Expanding the Horizon: Mexico City Study Abroad
Following Highway 136D, a cohort of Knowlton School students pass beyond the metropolitan zone enclosing Mexico City’s urban density and enter a flat, barren landmass that stretches for miles. The group is bound for the Parque Ecológico Lago de Texcoco, whose reclaimed 35,000 acres of the ancient Lake Texcoco basin is on track to become the largest urban park in the world.
Inside the gates of Parque Texcoco, the students meet Iñaki Echeverria, the architect and land urbanist selected by the Mexican government to design the park. Standing before one of the last ancient lakes of the valley, Echeverria describes the vast ongoing ecological restoration project that incorporates nature, public spaces, and infrastructure.
From a mountain range in the distance, a thunderstorm approaches which will turn the sparse landscape in its path into salt marshes—articulating the challenge of storm-water management within an area known for its historical flooding.
“We had the opportunity to learn about the wetlands in the park and how to design around them,” said architecture graduate student Blythe Atzbach. “Details as small as concrete paver design and as large as multiple soccer fields were all parts of the design process we got to observe.”
The Parque Texcoco was one of many locations visited by Knowlton students in an intensive week-long trip over spring break to Mexico City, where they visited important archaeological sites, cultural landscapes, buildings, and design offices. Sites visited included Teotihuacan, Museo Casa Estudio Diego Rivera y Frida Kahlo, Museo Nacional de Antropología, and a chinampas boat tour in Lago de Xochimilco.
“Mexico City is very different in many ways from American cities—they exist at different densities and different scales,” said Dr. John Davis, assistant professor of landscape architecture and trip leader. “Mexico is unique as you encounter it at all different levels: it is sinking and rising. There are ramps and staircases built up over hundreds of years. The ground and the way people move through the city approaches both architecture and landscape architecture.”
For Caressa Givens, a first-year graduate landscape architecture student, a highlight of her study abroad experience was visiting Tatiana Bilbao Estudio after hearing the architect speak at Knowlton as part of the Autumn 2022 Baumer Lecture Series (Bilbao also led the 2022 Herbert Baumer Memorial Seminars). “On every floor of the studio, there were beautiful sample materials and experimental processes for design iteration. Their model shop was bright, clean, and filled with drawers just for collaging! Our group also had the pleasure of learning more about a monastery that Tatiana shared with us during her lecture this past fall,” said Givens.
Architecture undergraduate Alexa Jankowsky indicated Templo Mayor, the main temple of the Mexica people in their capital city of Tenochtitlan (Mexico City), stood out for her. “Being able to see the remnants of the city that are centuries old was really impactful and a great reference point for the rest of my explorations of the city,” said Jankowsky.
“The urban life of the city, especially being one with such a rich history spanning multiple civilizations, was very interesting to me,” said architecture graduate student Ben Moody on the prevalence of the visible past in Mexico City. “I am very interested in cities and architecture's role in them, and many of my studio projects involve the intersection of architecture and large-scale infrastructural projects.”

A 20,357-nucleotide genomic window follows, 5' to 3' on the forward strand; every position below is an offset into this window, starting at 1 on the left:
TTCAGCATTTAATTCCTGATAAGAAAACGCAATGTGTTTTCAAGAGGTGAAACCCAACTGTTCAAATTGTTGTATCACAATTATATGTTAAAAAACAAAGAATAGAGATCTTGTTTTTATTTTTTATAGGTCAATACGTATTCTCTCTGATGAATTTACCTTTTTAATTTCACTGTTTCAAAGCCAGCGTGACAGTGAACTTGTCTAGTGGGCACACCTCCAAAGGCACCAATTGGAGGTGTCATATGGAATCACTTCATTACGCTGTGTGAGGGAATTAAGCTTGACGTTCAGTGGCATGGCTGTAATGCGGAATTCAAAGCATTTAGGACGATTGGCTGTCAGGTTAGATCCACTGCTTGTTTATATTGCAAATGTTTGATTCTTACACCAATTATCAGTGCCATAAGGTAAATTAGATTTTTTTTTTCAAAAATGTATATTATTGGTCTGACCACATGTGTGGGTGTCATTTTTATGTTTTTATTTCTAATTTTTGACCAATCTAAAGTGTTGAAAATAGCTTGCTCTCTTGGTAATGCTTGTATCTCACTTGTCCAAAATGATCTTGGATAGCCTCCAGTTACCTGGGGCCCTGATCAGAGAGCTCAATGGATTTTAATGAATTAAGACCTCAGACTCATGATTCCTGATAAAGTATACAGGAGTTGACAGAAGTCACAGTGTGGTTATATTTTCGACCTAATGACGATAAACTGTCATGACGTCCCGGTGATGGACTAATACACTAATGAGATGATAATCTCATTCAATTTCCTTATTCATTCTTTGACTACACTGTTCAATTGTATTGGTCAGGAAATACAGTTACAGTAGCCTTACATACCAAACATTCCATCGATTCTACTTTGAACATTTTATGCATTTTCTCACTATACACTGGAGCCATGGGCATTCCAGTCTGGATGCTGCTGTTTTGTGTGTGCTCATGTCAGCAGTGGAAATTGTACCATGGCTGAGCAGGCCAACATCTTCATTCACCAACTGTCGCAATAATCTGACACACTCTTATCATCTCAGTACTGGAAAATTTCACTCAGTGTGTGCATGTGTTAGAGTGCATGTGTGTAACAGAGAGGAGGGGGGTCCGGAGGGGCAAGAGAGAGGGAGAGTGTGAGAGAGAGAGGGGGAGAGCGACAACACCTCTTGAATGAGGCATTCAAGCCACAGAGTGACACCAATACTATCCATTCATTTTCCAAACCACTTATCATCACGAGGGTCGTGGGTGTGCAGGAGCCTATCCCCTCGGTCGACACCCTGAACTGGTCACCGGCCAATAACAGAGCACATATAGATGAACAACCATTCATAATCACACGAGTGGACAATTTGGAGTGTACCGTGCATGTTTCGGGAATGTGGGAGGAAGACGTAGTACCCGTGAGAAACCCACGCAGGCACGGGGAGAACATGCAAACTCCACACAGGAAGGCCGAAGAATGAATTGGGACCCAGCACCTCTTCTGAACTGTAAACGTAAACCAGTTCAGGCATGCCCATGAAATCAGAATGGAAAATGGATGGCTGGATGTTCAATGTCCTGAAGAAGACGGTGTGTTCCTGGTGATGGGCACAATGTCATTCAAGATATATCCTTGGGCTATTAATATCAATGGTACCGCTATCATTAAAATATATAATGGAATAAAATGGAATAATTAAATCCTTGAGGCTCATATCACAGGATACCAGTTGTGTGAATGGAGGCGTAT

The itinerary enabled each student to conduct fieldwork at one of the visited sites in Mexico City and the surrounding landscape and develop drawings and research narratives from time spent at the location. Specifically, students were directed to select an urban condition, although not necessarily a building or a landscape, that intrigued them and then document the site using the conventions of architectural drawings.
Mexico City Drawings
“The requirement was that the graphic work not be just a plan or perspective drawing,” said Davis. “It should be analytical and convey the proportions, relationships, and configurations of all the elements. It should also be expressive and capture what the student felt or why she felt the space to be intriguing.” In early April, an exhibition of the students’ drawings was held in the center space of Knowlton Hall.
Moody chose for his drawing project the busy street intersection on Reforma Avenue, a major street that runs through the city. “While not necessarily a major location of interest architecturally or culturally, I felt this was a compelling site because here the city felt very alive with cars and pedestrians and noise, but it was also teeming with nature,” said Moody. “This surprised me about the city overall. Like New York or Tokyo, Mexico City is a modern metropolis, yet here there is a very unique plant life that fuses with the city.”
Reflecting on the trip, Jankowsky indicated the architecture was quite different than what she expected: “The building envelopes there are much looser than they are in the states and in many of the projects we study at Knowlton. It was exciting to see in Mexico City how the line between inside and outside is not as harsh. I think this changed my view of what characteristics a building envelope needs in order to be successful.”
Landscape architecture undergraduate Keagan Pauff concluded: “I think the atmosphere was the most surprising and enjoyable aspect of the city. The people were nice and the atmosphere was very relaxed and the sense of history was palpable. The city itself was also incredibly accessible which really heightened the trip.”